Subject: Re: Soul of a New Economic Idea?
From: (L. Peter Deutsch)
Date: Sun, 7 Feb 93 17:47:50 PDT

> If FSBs do manage to become successful in the marketplace (the beauty
> of capitalism, despite the claim of being movtivated by "anarcho--
> socialist" tendencies), patents will eventually be the undoing of the
> FSB. But FS and FSBs are not the solution to the demise of patents;
> FS and FSBs could leverage patents themselves. Given that copyrights
> on software are not protective enough of intellectual property, what is?

I disagree with your underlying premise that the concept of
"intellectual property" is sound, defensible, and worth maintaining.

I argued recently at a Usenix panel that since concepts and ideas, unlike
real property, can be disseminated (replicated) at nominal cost, and
provide greater value to society the more people can build on them, they
should be removed from the (capitalist) economic system, since their
nature does not match the underlying zero-sum concept of ownership that
this system is based on.  On the other hand, creative works, which are the
traditional subject of copyrights, derive their value from their physical
existence, so they should be treated more like real property.

As you can see, I think copyright protects those things that should be
protected, and I think that patents, by and large, protect things that
should not be protected.  The concepts, ideas, or algorithms embodied in a
piece of software should not be protected.  I believe software per se
should be protected on the same grounds that music and art are protected:
respect for the work that went into the embodiment outweighs the value of
free replication.  (This is, of course, a matter of social agreement, not
of natural law, and in a world where replication is very inexpensive, I'm
less sure what the answers should be.  For example, I believe that John
Perry Barlow, who is a professional in both music and software, argues
that copyright even for music may not be necessary -- that trademark and
brand naming are sufficient for a fair return to the artist, and allow
greater social value through copying and derivation.)

The standard counter-argument to this line of thinking is that monopoly
protection (patents) for inventors is necessary to provide motivation.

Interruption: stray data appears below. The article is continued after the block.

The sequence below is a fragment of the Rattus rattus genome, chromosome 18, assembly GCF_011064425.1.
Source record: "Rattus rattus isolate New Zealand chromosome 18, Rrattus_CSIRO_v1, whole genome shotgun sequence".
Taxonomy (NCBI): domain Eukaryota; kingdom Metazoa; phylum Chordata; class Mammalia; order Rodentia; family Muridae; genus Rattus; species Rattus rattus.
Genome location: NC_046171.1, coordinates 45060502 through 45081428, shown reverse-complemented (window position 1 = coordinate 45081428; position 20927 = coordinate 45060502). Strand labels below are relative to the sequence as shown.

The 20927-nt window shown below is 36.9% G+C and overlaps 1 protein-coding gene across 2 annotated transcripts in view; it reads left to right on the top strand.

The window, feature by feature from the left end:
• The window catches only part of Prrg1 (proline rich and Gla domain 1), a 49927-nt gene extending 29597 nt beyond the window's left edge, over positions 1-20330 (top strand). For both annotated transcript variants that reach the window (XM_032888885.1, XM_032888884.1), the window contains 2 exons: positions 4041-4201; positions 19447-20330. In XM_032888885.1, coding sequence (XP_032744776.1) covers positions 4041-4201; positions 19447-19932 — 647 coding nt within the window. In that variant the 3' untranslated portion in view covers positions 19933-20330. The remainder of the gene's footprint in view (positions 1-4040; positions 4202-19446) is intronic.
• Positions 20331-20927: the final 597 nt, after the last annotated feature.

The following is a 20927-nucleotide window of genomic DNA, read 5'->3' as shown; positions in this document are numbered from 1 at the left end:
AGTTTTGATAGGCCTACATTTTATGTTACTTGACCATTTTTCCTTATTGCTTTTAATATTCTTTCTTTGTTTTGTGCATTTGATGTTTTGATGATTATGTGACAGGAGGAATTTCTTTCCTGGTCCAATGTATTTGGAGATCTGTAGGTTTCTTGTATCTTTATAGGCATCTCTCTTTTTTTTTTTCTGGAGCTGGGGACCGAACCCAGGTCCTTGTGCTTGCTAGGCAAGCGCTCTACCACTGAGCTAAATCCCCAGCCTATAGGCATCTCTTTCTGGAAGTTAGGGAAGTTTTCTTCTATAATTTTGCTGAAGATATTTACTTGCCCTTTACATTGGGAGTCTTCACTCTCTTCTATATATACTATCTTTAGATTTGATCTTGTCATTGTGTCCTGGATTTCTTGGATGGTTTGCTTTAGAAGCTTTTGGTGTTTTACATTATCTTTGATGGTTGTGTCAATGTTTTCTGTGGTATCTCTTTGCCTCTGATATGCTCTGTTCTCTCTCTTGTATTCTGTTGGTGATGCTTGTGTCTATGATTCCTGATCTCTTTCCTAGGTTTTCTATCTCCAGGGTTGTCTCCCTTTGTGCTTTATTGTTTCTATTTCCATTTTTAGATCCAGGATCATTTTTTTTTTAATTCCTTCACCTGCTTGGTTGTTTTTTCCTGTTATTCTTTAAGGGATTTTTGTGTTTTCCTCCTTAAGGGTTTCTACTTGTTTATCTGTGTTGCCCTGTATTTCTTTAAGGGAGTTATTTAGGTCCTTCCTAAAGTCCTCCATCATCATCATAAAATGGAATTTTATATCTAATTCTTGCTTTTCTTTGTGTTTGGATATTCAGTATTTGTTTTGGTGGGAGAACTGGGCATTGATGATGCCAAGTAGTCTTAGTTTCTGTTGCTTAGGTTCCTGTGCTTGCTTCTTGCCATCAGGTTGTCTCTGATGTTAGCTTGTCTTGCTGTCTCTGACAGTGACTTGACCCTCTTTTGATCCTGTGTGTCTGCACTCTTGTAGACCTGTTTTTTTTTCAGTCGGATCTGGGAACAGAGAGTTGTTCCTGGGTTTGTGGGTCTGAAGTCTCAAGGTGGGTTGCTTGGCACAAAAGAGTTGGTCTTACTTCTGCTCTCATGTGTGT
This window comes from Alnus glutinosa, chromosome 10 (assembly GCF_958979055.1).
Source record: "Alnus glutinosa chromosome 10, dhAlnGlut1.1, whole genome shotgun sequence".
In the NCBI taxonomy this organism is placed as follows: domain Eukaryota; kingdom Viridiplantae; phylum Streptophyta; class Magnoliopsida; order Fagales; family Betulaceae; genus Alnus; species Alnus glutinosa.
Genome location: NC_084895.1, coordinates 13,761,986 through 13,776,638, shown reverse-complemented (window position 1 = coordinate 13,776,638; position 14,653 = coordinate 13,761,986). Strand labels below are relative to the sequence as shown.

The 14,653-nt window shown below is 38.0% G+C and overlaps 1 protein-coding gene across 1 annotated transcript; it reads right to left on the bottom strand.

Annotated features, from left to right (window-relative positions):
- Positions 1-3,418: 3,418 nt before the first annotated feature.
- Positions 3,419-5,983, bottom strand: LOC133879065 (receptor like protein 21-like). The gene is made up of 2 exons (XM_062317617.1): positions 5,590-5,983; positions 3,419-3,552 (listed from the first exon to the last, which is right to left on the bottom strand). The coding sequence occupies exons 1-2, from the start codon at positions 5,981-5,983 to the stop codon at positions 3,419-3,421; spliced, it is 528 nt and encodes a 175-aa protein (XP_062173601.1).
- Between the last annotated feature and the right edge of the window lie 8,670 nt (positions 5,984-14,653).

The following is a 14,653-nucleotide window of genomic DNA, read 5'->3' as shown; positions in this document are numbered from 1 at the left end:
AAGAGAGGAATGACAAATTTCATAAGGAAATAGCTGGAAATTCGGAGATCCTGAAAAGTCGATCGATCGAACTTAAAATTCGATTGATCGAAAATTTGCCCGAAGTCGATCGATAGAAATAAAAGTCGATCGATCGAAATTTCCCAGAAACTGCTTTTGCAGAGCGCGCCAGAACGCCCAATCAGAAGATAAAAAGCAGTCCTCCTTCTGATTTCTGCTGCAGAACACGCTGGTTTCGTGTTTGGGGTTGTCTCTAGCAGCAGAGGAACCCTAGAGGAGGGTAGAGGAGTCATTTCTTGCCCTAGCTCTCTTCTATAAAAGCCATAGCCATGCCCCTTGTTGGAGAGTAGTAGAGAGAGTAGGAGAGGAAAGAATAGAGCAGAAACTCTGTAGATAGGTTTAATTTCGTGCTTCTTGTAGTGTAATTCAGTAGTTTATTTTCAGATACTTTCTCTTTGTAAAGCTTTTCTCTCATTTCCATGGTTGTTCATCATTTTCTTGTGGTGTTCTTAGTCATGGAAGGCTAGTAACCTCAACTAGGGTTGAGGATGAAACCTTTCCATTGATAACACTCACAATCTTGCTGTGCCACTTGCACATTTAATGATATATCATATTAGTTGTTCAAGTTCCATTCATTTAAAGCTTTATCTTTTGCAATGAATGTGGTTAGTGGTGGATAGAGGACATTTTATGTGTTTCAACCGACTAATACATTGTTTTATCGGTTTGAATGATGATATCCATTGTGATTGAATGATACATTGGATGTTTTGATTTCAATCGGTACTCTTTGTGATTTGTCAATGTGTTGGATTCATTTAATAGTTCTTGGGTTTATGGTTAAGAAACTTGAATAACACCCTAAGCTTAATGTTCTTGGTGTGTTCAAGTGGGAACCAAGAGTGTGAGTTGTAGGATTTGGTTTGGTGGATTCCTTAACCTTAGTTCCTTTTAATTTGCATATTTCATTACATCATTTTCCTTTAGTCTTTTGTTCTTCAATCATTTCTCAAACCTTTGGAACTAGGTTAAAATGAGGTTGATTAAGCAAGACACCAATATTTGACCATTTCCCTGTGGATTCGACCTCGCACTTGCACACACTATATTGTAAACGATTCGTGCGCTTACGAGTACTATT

The basic counter-counter-argument comes from the observation that there
are many scientific and technological milieux in which invention is
carried on without an expectation of monopoly protection -- in which time
to market, excellence of product, etc., etc. are viewed as appropriate
competitive mechanisms.  This includes a lot of basic science, and, until
fairly recently, software.  In other words, we can exhibit both evidence
to indicate that the motivation is not necessary, and successful examples
of social agreement that certain activities should not be placed within
the zero-sum system.

There is also the argument that the system is not zero-sum -- that
invention creates value, and that the system works better if that value
can be monetarized to its greatest extent.  I would suggest that it is a
matter of belief (religion, if you wish) that only monetarized value is
worth considering.  Indeed, I have heard Objectivist arguments that it is
immoral not to derive the greatest possible monetary (or equivalent) value
from one's work.  Since religious and moral beliefs are, by their nature,
not subject to rational argument, I don't want to argue that point here.

I agree that FS and FSB *could* leverage patents.  But I consider it more
beneficial to society on a larger scale to participate in the development
of FSB that does everything possible to undermine the patent system for
software.  If one result of patenting is to drive up the cost of software,
then patent-free FS should be able to compete effectively with software
that has to pay license fees, and may ultimately change the social
consensus about the value of patenting.

L. Peter Deutsch :: Aladdin Enterprises :: P.O. box 60264, Palo Alto, CA 94306, ...decwrl!aladdin!ghost ; voice 415-322-0103 ; fax 322-1734
	    "Implementation is the sincerest form of flattery."